“That’s a big rock”, she said looking skyward—in the best way a five year old could reflect on bigness.
It was indeed a big rock, even to the eyes of a middle-aged man, who had observed and scaled his share of geological structures over a rather adventurous half-life. It appeared as if it had fallen out of the sky, rather than simply jutting out of the ground. It stuck in the side of the hill tapered downward like an upside-down pyramid
I could best describe this place as a craggy island in the plush forest, but the enormity of this stone was not as much in its size as it was in its symbolism.
“I don’t think…I can climb up there”, she said as she stooped to pick up a small twig, using it as a pointer to extend her expression towards the rock face. “I will carry you.” I replied. She looked at me with rather cautious eyes countering my offer with, “I don’t think that is a good idea”.
I smiled at her cynical logic. My young daughter has an old soul locked away inside of her tiny body--a prophetic sort of wisdom that is beyond her few short years and small stature.
“But I have something I want to show you. It will be worth the risk.” I negotiated, as I scooped her off the ground and swung her onto my back in one swift, playful motion. She squealed and laughed and then clamped her arms tightly around my neck.
We started up the small goat-path through the crevice in the rock. It was only about 30 feet high, but it might as well have been Mount Everest to my tiny passenger. The vertical face of the obstacle before us was cliff-like in structure and the top was flat like a tabletop. The pathway zigzagged to the side of the stone through a few smaller structures and then turned completely to the rock. It was quite a challenge just to climb the path, and then just before reaching the top, some amateur rock face climbing skill was needed.
“Are…you…sure…this is safe?” she asked as I clung to a sapling with one hand and the side of the rock with the other. “Who said anything about being safe?” I joked as my voice strained under the exertion. “We are almost there.”
As I crested the top of the rock, I crawled to the center of the tabletop and sat down on my backside. She loosened her grip from my neck and slid off my back sitting on the rock beside me. “Wow!” she said in an excited whisper as she looked out from her new vantage point. “You can see forever from here!”
“Almost” I replied.
“And why did you bring me up here?” she asked, sounding more like a skeptical teenager than an adventurous five-year-old.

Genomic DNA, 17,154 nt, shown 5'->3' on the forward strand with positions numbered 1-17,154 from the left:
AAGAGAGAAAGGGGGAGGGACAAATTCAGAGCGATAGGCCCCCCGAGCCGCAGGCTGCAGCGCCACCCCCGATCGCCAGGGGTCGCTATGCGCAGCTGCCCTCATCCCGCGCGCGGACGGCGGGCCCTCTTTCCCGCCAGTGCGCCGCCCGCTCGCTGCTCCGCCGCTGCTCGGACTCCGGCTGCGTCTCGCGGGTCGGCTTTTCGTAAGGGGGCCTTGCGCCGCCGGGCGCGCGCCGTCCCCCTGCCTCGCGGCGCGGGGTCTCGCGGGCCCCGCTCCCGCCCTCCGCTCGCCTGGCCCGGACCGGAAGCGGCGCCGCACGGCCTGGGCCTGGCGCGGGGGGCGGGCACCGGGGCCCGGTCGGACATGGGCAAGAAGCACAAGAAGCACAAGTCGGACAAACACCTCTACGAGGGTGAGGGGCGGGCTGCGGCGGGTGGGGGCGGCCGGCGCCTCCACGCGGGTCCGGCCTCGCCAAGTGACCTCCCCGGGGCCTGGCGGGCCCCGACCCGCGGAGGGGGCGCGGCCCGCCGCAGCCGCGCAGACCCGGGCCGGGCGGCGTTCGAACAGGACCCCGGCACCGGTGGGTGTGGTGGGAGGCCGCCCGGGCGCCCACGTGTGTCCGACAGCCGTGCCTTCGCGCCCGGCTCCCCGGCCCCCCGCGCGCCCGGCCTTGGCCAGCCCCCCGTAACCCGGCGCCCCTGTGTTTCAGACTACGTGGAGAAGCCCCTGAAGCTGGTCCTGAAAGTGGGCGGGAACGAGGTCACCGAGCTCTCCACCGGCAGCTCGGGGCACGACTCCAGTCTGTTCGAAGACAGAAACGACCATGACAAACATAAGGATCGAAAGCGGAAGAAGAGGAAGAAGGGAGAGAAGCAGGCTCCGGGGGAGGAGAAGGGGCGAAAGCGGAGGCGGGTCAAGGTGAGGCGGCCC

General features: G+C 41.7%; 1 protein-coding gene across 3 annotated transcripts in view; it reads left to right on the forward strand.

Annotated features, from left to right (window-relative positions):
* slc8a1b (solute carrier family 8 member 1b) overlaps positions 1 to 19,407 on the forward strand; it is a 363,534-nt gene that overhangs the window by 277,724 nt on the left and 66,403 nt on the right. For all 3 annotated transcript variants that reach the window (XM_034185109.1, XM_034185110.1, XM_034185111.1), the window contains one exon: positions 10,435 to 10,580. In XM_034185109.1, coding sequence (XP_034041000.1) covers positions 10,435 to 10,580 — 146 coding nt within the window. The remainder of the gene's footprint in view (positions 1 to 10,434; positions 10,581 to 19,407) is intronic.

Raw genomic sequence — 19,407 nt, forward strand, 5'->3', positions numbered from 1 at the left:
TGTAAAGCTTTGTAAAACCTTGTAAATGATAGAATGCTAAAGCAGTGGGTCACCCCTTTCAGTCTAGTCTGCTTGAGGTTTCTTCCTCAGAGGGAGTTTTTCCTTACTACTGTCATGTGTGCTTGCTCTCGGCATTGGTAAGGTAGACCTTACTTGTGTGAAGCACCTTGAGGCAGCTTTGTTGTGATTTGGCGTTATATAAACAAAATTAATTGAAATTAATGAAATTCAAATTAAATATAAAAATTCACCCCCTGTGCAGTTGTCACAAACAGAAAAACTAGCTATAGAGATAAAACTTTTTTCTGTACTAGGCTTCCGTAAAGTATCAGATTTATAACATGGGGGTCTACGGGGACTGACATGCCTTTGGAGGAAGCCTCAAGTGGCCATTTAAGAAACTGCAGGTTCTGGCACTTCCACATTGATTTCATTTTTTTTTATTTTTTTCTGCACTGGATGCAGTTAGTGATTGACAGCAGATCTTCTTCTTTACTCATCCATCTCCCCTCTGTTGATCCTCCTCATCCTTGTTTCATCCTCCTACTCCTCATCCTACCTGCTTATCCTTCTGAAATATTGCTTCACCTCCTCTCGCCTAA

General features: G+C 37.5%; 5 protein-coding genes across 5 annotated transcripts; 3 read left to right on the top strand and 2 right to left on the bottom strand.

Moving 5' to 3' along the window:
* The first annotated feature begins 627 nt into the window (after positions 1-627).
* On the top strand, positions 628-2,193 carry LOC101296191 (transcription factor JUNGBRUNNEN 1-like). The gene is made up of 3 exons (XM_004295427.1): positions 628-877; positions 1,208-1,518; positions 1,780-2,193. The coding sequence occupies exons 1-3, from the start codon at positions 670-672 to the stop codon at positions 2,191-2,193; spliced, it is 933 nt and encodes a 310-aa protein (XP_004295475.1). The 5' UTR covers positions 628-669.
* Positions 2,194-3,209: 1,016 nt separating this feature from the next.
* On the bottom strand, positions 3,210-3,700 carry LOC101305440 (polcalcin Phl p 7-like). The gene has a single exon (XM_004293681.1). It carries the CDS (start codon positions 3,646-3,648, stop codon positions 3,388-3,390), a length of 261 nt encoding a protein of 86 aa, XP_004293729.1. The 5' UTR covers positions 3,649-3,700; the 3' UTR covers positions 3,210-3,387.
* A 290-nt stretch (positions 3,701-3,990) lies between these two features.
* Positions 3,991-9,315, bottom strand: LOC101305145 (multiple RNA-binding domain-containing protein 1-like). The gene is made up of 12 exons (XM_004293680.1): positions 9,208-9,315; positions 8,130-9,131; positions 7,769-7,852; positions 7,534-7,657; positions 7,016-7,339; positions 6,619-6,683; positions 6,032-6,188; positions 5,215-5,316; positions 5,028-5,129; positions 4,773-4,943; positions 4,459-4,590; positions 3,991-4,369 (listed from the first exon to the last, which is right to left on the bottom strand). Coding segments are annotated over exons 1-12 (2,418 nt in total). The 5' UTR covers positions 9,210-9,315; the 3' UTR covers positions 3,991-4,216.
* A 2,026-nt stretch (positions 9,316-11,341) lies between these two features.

“I brought you up here to teach you something about God.” I began.
“God made this rock, right?” she interjected.
“Yes, He did. He made this rock a long time ago, before He made you or me. This rock was probably here before Jesus died on the cross.”
“Probably before David fought Goliath too.” She added.
For some reason, most of our theological discussions always include at least one scene from the story of David and Goliath. Such as the day I was talking to her about the resurrection of Jesus and after much silent contemplation she added, “It’s a good thing Goliath wasn’t resurrected, we’d all be in trouble.”
“I brought you up here to tell you that God answers our prayers.”
“I already know that.” She retorted.
“But I want you to know it more than you already do.” I gently persuaded. “I used to climb this rock every week with a good friend of mine and we would sit here and pray. Sometimes, when I hunted in these woods, I would come to this rock and just sit and pray.”
“What did you pray about?” She asked sincerely.
“I prayed that God would send me a daughter. I prayed this before you were born, before I ever knew that you existed. I prayed every week, sometimes every day. When I think about this rock, I think about coming to God and asking Him for something very precious.”
“And God answered your prayer!” she interjected.
“And God answered my prayer, beyond what I could have ever imagined.” I added with a smile.
We sat there on the giant cliff looking out over the farm for several minutes. It was all that I could do to keep from shouting praises out loud as I watched her and thought of those great times on this rock with my Father in prayer.
Sometimes my faith wavered and solid promises were overpowered by the human nature of doubt and cynicism, as the weeks turned into months and the months turned into years. But our God is a timeless God and His delays are always made in wisdom and love. And today, sitting beside me smelling the spring flowers she has pulled from a crevice in the the stone table top of this sacred place, is the living, breathing, rock-solid proof, that God indeed answers prayer.